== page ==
Daniel Ford has spent a lifetime reading and writing about the wars of the past hundred years, from the Irish rebellion of 1916 to the counter-guerrilla operations in Iraq and Afghanistan. He is best known for his history of the American Volunteer Group--the 'Flying Tigers' of the Second World War--and his Vietnam novel that was filmed as Go Tell the Spartans, starring Burt Lancaster. Most recently, he has turned to the invasion of Poland in 1939 by Germany and Soviet Russia. Most of his books and many shorter pieces are available for Amazon's Kindle ebook reader. He lives and works in New Hampshire
On January 15, 2009, the world witnessed a remarkable emergency landing when Captain "Sully" Sullenberger skillfully glided US Airways Flight 1549 onto the Hudson River, saving the lives of all 155 passengers and crew. His cool actions not only averted tragedy but made him a hero and an inspiration worldwide. His story is now a major motion picture from director / producer Clint Eastwood and stars Tom Hanks, Laura Linney and Aaron Eckhart.
Sully's story is one of dedication, hope, and preparedness, revealing the important lessons he learned through his life, in his military service, and in his work as an airline pilot. It reminds us all that, even in these days of conflict, tragedy and uncertainty, there are values still worth fighting for—that life's challenges can be met if we're ready for them.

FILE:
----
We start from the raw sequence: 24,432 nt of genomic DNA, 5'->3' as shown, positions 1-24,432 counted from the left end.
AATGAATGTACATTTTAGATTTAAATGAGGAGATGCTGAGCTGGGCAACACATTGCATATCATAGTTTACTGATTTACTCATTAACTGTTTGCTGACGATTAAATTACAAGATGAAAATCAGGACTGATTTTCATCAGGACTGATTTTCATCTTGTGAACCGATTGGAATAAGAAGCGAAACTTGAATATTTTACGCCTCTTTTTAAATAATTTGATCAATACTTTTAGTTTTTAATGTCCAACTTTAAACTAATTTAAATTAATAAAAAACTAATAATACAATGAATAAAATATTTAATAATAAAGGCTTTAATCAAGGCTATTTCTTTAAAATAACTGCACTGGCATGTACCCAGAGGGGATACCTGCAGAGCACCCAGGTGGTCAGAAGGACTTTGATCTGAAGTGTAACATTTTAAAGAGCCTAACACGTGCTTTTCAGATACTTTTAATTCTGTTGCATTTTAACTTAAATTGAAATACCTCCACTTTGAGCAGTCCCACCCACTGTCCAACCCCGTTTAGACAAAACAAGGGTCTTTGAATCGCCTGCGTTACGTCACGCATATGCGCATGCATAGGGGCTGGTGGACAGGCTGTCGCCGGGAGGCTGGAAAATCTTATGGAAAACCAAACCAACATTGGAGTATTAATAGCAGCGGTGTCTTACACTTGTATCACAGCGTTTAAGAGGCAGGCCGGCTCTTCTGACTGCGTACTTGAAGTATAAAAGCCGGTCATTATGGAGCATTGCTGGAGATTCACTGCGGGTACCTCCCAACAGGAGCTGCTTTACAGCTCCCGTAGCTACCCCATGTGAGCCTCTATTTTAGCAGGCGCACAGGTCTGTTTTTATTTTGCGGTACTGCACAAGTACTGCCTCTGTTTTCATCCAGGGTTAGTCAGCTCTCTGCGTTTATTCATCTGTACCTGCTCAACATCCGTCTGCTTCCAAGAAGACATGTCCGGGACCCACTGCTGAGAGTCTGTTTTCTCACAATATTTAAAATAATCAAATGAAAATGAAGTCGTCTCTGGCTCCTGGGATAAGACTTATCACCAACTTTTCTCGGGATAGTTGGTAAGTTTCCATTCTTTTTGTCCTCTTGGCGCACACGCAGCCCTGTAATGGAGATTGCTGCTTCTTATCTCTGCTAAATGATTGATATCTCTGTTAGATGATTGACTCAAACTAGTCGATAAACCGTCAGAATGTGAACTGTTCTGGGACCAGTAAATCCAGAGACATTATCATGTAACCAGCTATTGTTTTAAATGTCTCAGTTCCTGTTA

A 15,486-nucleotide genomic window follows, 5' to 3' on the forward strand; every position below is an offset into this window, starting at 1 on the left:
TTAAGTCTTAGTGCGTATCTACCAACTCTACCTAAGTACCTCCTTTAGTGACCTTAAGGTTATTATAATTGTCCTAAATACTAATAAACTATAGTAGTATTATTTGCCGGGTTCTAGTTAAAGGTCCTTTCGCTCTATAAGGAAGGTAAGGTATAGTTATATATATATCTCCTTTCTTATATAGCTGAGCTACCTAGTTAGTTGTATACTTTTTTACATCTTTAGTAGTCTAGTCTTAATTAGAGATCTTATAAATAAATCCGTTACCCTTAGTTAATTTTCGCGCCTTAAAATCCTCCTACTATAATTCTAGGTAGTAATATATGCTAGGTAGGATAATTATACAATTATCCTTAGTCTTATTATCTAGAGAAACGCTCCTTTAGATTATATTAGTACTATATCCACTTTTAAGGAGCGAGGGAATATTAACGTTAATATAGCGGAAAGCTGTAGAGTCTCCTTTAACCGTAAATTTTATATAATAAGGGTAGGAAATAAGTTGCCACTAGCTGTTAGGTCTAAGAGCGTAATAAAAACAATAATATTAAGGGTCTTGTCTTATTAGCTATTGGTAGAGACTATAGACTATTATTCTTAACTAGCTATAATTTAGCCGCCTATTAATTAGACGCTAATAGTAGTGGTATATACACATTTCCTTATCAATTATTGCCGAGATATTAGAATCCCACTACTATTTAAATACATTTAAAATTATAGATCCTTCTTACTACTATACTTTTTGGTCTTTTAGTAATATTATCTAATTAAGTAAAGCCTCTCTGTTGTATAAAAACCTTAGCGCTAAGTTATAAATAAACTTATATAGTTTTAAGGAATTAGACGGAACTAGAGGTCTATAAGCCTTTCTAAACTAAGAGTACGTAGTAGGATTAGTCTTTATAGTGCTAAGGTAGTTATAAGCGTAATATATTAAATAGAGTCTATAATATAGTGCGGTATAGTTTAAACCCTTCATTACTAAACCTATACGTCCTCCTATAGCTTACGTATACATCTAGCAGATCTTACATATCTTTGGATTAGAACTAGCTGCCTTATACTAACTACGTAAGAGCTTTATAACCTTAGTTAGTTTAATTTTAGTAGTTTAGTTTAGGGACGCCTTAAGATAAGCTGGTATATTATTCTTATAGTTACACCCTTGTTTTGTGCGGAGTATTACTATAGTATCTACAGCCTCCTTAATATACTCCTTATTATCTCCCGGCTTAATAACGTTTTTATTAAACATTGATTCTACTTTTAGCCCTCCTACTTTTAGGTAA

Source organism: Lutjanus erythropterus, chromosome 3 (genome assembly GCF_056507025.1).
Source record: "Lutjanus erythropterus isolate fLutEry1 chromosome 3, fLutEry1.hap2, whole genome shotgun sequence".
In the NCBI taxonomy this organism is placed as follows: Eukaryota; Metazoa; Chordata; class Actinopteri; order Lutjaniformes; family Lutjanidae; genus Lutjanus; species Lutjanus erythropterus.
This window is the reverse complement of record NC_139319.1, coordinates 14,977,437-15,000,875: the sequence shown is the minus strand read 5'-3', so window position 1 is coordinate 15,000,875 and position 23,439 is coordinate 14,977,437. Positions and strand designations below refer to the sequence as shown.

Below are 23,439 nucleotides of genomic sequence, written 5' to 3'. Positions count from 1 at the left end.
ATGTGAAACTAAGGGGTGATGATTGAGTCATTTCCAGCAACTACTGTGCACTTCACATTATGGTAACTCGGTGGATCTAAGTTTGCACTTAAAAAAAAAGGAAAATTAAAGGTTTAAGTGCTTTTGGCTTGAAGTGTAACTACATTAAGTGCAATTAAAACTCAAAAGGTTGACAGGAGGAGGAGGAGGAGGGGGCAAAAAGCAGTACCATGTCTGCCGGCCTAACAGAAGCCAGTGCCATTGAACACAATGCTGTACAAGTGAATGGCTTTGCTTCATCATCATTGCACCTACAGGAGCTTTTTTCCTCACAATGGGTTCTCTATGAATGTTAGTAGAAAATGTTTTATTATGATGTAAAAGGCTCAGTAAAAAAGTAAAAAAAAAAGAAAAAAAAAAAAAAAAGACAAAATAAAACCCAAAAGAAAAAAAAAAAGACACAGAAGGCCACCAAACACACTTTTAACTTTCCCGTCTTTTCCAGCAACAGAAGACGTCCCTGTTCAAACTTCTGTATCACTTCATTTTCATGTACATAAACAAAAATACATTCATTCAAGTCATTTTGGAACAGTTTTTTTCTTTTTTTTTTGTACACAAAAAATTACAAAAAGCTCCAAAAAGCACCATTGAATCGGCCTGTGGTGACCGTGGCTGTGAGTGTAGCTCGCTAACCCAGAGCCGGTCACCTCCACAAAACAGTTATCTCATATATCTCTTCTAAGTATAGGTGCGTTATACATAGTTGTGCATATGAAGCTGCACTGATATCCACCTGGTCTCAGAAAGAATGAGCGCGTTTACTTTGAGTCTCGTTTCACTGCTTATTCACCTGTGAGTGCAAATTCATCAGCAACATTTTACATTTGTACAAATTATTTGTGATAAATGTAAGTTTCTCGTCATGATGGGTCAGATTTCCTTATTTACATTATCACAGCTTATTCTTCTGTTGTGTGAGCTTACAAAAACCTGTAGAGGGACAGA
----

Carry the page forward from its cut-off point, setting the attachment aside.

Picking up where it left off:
And in the end, he was murdered by his own side, the Montagnard rebels who were equally opposed to the Communists in Hanoi and the generals in Saigon.
A compelling look at a country and a people caught up in a Cold War they couldn't understand, and which in the end destroyed them.
Covering their war are a handful of foreign reporters, including novelist Daniel Ford. Armed with a camera and a notebook, he wanders the country on foot and by military transport--helicopter, jeep, landing craft, junk, armored personnel carrier, and an Air Force flare ship--from the Mekong Delta to the Central Highlands. Once or twice a week, or whenever he is reunited with his Hermes portable, he types up an account of what he has seen and done. Here is that journal, 50-odd years after it was written. It is a freeze-frame picture of the Vietnam War before it became a quagmire. "How good-hearted we were!" Ford says of himself and the men he met in his travels. "And how badly it all turned out."